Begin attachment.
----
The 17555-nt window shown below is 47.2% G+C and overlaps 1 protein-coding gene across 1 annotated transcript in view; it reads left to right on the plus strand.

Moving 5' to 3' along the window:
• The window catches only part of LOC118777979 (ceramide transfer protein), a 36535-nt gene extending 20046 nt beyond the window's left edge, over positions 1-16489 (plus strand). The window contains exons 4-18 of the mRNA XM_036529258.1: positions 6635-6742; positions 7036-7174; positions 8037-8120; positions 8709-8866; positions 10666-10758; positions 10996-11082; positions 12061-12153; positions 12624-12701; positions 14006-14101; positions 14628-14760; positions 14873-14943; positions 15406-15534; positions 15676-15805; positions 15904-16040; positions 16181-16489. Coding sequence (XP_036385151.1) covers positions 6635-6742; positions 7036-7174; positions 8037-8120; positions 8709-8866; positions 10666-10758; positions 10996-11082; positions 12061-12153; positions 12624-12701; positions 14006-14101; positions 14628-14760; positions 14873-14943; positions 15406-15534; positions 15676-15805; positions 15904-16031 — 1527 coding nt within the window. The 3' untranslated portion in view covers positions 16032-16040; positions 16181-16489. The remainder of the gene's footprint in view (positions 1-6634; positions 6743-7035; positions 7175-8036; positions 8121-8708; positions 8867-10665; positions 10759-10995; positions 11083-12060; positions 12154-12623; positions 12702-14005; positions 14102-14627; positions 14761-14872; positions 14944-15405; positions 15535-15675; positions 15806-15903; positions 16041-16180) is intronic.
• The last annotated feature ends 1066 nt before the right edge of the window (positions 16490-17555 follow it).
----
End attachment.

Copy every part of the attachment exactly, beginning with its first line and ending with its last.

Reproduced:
The 17555-nt window shown below is 47.2% G+C and overlaps 1 protein-coding gene across 1 annotated transcript in view; it reads left to right on the plus strand.

Moving 5' to 3' along the window:
• The window catches only part of LOC118777979 (ceramide transfer protein), a 36535-nt gene extending 20046 nt beyond the window's left edge, over positions 1-16489 (plus strand). The window contains exons 4-18 of the mRNA XM_036529258.1: positions 6635-6742; positions 7036-7174; positions 8037-8120; positions 8709-8866; positions 10666-10758; positions 10996-11082; positions 12061-12153; positions 12624-12701; positions 14006-14101; positions 14628-14760; positions 14873-14943; positions 15406-15534; positions 15676-15805; positions 15904-16040; positions 16181-16489. Coding sequence (XP_036385151.1) covers positions 6635-6742; positions 7036-7174; positions 8037-8120; positions 8709-8866; positions 10666-10758; positions 10996-11082; positions 12061-12153; positions 12624-12701; positions 14006-14101; positions 14628-14760; positions 14873-14943; positions 15406-15534; positions 15676-15805; positions 15904-16031 — 1527 coding nt within the window. The 3' untranslated portion in view covers positions 16032-16040; positions 16181-16489. The remainder of the gene's footprint in view (positions 1-6634; positions 6743-7035; positions 7175-8036; positions 8121-8708; positions 8867-10665; positions 10759-10995; positions 11083-12060; positions 12154-12623; positions 12702-14005; positions 14102-14627; positions 14761-14872; positions 14944-15405; positions 15535-15675; positions 15806-15903; positions 16041-16180) is intronic.
• The last annotated feature ends 1066 nt before the right edge of the window (positions 16490-17555 follow it).